Peter Foster: 'Deal is a dog's dinner - but it's the best thing on the menu'
To anyone who has been paying attention over the past six months, the outlines of the Brexit divorce deal have been clear.
To avoid the return of a hard Border in Northern Ireland and keep avocados in the supermarkets and medicines on the shelves, the UK is going to remain in a "temporary" customs union with the EU that is likely to last for the foreseeable future.
Either that, or the UK will have to extend the status quo transition deal, but this is only a postponement of the same issue.
As John Springford at the Centre for European Reform has written, the choice is clear: remain in an all-UK customs union, or leave and accept the need for a customs border in the Irish Sea that leaves Northern Ireland in a different relationship to the EU.
These are the choices - and if Theresa May's team in Downing Street have an ounce of sense, they will be honest about this.
To have any hope of winning the national argument, Mrs May must break the habit of a political lifetime and be straight with the public - insisting, general election-style, that "nothing has changed" and that "no red lines" have been crossed will surely backfire.
Her arguments should be both positive and negative.
On the positive side, she needs to contest the idea that being in a customs union with the EU necessarily equates to "vassalage" or - as Jacob Rees-Mogg has now called it a "slave state" relationship with Europe. Turkey is in a customs union with the EU, but is it really a "slave-state"?
Depending on the proportion of EU single market legislation the UK has signed up to, there will still be elements of an independent trade policy.
She can argue that the UK will still be able to do bilateral deals on services, sign bilateral investment treaties, and secure public procurement agreements. At the same time, she can plausibly argue that a customs union is not "vassalage" it is just, well, trade.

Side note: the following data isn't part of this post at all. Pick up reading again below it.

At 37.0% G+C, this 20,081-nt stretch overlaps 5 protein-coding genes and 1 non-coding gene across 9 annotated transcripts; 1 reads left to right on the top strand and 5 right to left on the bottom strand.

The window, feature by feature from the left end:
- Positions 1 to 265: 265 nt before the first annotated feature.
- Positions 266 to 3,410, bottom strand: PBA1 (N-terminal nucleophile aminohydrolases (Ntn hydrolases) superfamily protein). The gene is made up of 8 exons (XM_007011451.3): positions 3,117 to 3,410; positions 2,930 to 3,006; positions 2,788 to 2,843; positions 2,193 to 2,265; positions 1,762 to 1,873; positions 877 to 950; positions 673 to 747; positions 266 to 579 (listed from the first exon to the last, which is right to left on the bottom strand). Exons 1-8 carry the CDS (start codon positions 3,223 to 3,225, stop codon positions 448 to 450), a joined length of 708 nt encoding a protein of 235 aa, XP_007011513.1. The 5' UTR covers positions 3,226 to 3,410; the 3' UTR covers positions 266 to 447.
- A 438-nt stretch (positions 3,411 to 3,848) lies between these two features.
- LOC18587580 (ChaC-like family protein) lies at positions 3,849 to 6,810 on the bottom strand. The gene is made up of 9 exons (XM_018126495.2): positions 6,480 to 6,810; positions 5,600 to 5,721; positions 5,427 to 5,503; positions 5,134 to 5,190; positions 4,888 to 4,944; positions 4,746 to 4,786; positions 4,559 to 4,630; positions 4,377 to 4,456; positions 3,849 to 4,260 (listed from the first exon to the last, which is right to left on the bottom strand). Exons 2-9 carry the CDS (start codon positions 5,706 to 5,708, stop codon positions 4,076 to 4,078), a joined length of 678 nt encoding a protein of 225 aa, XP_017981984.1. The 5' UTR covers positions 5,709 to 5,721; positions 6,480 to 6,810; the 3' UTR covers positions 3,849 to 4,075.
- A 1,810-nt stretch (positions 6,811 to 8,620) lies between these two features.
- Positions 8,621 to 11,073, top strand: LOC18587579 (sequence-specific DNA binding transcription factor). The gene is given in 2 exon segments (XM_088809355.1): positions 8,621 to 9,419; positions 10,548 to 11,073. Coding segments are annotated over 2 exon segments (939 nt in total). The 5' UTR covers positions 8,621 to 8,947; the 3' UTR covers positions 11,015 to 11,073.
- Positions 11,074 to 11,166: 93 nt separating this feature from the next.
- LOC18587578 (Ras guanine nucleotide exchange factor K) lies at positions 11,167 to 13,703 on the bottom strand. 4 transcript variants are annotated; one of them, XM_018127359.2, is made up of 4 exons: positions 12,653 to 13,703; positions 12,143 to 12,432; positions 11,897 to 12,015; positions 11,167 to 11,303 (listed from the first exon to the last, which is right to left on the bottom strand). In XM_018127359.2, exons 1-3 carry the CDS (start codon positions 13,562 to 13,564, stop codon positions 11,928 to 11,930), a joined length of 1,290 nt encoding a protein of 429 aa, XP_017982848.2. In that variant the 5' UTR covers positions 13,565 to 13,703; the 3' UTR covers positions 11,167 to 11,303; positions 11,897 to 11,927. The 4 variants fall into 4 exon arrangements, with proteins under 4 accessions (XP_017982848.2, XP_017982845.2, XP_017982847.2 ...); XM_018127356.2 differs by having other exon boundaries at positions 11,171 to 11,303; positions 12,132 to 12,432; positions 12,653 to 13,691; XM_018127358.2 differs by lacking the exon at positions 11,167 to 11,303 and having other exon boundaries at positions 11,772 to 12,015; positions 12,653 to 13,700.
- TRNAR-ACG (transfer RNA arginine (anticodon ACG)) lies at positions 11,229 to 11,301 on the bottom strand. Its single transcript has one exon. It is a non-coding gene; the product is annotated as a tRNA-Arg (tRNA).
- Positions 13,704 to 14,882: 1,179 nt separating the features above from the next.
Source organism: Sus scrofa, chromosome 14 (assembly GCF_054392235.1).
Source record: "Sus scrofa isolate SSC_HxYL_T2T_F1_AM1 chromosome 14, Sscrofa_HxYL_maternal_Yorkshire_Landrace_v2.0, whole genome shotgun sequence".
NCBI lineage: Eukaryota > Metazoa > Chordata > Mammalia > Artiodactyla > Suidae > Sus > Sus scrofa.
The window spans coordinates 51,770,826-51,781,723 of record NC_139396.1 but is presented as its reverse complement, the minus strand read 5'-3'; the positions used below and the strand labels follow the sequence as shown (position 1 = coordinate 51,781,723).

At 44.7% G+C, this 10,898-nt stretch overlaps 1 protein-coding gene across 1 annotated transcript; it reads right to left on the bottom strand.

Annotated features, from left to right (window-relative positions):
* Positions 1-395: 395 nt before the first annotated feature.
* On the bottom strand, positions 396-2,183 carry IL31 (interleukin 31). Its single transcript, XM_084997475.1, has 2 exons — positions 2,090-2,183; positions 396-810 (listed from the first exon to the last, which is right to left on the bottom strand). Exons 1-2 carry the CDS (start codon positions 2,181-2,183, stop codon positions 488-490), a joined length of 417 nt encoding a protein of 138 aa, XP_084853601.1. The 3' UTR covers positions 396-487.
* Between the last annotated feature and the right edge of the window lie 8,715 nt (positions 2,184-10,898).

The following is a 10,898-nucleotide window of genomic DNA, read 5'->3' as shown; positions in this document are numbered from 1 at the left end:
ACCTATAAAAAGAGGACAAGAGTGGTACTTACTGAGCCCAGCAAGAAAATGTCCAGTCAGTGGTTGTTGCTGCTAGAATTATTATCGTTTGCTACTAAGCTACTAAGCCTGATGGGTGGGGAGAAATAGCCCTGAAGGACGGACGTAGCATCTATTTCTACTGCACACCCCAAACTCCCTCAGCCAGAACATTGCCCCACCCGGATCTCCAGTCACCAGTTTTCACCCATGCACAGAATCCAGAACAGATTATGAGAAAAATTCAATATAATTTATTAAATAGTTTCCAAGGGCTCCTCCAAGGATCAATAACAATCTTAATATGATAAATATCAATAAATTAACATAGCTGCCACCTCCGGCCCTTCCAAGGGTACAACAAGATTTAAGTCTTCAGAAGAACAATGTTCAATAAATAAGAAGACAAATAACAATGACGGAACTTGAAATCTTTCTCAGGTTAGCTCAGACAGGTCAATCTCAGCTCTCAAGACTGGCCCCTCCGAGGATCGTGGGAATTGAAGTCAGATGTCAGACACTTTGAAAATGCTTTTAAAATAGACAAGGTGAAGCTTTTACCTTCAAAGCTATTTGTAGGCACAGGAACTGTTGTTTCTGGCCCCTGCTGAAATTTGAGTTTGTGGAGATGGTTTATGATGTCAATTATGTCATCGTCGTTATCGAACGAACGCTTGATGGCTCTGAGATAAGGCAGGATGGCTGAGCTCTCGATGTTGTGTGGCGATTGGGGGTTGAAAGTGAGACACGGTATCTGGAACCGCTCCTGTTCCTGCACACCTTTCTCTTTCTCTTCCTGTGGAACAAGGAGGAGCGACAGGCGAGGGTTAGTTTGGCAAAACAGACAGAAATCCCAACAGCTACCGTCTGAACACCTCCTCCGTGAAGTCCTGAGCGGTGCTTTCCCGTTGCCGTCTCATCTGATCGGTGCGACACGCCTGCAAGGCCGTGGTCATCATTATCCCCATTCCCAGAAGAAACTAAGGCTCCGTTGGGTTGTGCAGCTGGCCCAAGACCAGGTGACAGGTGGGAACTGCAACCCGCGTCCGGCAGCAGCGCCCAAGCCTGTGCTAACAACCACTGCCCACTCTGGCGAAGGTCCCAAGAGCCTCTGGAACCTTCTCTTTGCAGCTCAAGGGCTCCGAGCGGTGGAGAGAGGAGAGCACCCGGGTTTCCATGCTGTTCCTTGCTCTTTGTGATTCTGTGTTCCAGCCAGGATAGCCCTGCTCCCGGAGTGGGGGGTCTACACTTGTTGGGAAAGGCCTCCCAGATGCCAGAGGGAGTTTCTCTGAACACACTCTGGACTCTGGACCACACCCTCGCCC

The UK follows US rules and regulations when it exports into the US. The UK has limited choices but to follow them.
If Mrs May is honest, she will admit this deal is not perfect, that no one gets everything they want in an international negotiation and, given the Irish Border conundrum, this was frankly always going to be a bit of a dog's breakfast.
Which brings us to the 'negative' part of the equation - which is that in truth none of the contesting parties has a better idea. It is the biggest weakness that unites all the opposition arguments to her Withdrawal Agreement.
Hardline Brexiteers, like Boris Johnson, protest that there is a "much, much better way forward for this country" which involves getting "rid of the backstop" and doing "a SuperCanada free trade deal".
But the reality is that this deal is not on offer from the European Commission, it is a one-way ticket to a 'no-deal' which will create disruption on a politically unsustainable scale. Technology cannot create an invisible border, and nowhere in the world has it done so.
And what of the other options? 'Norway for Now' is a political pipedream. It fails to deliver control over borders and leaves the UK forced to accept ongoing free movement of people from the EU - the single biggest reason, polls shows, the UK voted for Brexit.
What about another general election? This is just another distraction that is highly unlikely to fundamentally change the parliamentary arithmetic, and will simply drag out the Brexit uncertainty that is already costing the UK billions in lost investment.
And the second referendum? That's the most ludicrous idea of all and really just a cover for the 'stop Brexit' machine. What question(s) would you ask? And what would you do with the answer? If Brexit has taught us one thing, it's surely that referendums are a recipe for bitterness and confusion, not clarity and confidence.
There never was a perfect Brexit. It is time Mrs May, however belatedly, owned up to this fact and put these hard choices in front of the electorate. She may fail yet, but spin and half-truths are a guaranteed recipe for disaster.